Soon it will be time to cut and dry the garlic chive seed heads so that I can save the seed.
The night blooming jasmine has finished blooming for the year and has begun to climb the chimney. I will cut it back soon so that we don't catch the vines on fire when we start using the chimney for the year. The bay laurel, (left side in the background), is 5 feet tall. It is a tropical so I need to take it inside before the first frost. I will cut the top 3 feet of branches, harvest the bay leaves and dry them, that will leave me with a plant that I can take indoors. I will also divide the lemongrass, harvesting about half of it and cutting the rest back to a more manageable size, since it is also a tropical and will live indoors for the winter.
The espaliered Granny Smith Apple tree needs to be cut back for the season so that the new fruiting spurs develop close to the lateral branches.Our Turkey fig has completely blocked the path to the three month pantry, I have cut it back already but it just put out more growth and there are figs on the branches so I will wait until the figs are ripe to remove the offending branches. Until then I will just push my way through when I need to get to the pantry! Skittles is making sure she gets in a s many of the photos as possible...
At this stage in the season, the summer vegetable garden is winding down, the tomatoes are mostly done and many of the beds have been cleared for the fall garden. Our volunteer pumpkin has be allowed to run amok on the empty beds while we get the seedlings going for the fall crops. I have harvested and cured many pumpkins already this year. Several have been cooked and frozen or dehydrated into pumpkin leathers. We have given some away and we still have some growing out in the garden. I guess it is a good thing we use a lot of pumpkin!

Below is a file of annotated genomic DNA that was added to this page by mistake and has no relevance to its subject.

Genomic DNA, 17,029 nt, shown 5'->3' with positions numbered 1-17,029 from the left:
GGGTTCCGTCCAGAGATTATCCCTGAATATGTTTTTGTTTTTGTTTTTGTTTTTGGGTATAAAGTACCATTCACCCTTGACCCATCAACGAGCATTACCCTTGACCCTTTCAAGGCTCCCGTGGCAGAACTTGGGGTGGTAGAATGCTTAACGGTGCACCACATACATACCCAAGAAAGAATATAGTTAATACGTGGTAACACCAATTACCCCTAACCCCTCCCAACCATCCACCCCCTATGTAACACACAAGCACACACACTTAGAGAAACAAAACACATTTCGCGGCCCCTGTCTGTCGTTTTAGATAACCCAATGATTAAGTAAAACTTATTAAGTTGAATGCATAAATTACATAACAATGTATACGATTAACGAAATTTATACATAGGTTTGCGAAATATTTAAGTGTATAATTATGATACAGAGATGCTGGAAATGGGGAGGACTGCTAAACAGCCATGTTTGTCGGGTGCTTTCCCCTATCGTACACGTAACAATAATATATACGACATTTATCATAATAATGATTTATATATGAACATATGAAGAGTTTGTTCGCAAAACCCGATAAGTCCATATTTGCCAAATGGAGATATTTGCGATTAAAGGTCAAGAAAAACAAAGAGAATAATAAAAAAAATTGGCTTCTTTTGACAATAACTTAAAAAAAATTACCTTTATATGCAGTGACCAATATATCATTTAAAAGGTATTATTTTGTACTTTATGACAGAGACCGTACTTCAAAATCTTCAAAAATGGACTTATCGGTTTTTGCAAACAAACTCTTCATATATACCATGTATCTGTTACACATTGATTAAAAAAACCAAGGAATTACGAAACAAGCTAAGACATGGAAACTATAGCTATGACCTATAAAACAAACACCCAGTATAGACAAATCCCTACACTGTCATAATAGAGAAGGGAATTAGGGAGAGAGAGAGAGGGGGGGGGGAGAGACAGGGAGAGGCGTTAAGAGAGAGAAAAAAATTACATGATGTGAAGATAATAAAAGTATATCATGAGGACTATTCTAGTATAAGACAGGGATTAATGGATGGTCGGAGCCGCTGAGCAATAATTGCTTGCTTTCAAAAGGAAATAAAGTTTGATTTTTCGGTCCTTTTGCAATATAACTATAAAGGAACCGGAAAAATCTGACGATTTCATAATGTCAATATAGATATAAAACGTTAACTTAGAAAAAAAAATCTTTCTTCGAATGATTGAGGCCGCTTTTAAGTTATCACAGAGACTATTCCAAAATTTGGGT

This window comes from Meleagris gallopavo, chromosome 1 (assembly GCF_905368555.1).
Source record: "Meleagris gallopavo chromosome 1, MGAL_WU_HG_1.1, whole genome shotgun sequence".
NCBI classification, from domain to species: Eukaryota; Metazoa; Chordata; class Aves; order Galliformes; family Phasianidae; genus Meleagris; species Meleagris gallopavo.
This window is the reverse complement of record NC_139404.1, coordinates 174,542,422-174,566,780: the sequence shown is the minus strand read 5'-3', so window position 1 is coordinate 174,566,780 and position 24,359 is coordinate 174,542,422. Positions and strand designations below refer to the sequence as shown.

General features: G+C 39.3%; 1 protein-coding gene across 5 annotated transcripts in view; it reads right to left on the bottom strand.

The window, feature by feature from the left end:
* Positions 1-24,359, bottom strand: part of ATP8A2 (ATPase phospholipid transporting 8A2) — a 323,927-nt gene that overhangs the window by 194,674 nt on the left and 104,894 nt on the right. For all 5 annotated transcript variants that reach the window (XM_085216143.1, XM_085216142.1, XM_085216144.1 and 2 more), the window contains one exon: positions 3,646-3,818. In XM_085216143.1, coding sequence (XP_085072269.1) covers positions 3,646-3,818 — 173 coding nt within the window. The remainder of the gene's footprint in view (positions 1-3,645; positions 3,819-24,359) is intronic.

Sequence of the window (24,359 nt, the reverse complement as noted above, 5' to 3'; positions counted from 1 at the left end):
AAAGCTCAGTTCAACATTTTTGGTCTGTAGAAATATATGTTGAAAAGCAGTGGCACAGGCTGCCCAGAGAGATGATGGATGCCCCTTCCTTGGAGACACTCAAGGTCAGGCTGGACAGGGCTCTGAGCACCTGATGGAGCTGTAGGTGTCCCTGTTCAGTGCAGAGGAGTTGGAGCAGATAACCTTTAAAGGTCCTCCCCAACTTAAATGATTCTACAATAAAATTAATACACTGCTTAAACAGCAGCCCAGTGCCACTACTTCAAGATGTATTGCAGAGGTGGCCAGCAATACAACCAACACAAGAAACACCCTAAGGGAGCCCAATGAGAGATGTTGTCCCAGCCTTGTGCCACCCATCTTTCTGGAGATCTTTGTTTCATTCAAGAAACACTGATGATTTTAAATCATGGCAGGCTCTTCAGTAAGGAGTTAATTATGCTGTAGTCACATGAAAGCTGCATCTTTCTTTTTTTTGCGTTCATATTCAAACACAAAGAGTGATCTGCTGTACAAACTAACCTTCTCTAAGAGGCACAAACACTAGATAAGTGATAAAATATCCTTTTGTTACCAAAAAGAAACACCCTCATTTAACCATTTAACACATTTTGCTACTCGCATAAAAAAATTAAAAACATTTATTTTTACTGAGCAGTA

As the pumpkins begin to ripen I prop them on a pot to keep the roly polys from eating into the bottom of the pumpkins. Once the neck dries and the vines die back I will cut the stems and put them in a sheltered place with good air circulation to cure for a week or two so that they will keep for use during the winter. A the moment, the vines are still putting on flowers and growing more pumpkins, some of the later pumpkins will probably not get ripe before the frost, and eventually we will need to clear the beds so that we can put in the late fall garden, but for now I will leave them and hope they will finish off before I need to pull up the vines.
A pumpkin blossom decorates the comfrey plant. Da has made me permanent beds for my medicinal herbs so soon the comfrey plants will be moved to their permanent bed now that the weather is cool enough for transplanting.
A dew covered Black Swallowtail caterpillar is munching away on the parsley. I plant about 50 parsley plants every year so that there is enough for juicing and for sharing with the butterfly caterpillars. I do have to inspect the parsley I harvest for juicing very carefully, so I don't end up running caterpillars through the juicer.
Well, Skittles and I wish you well and thank you for coming to stroll the gardens with us! Have a great day!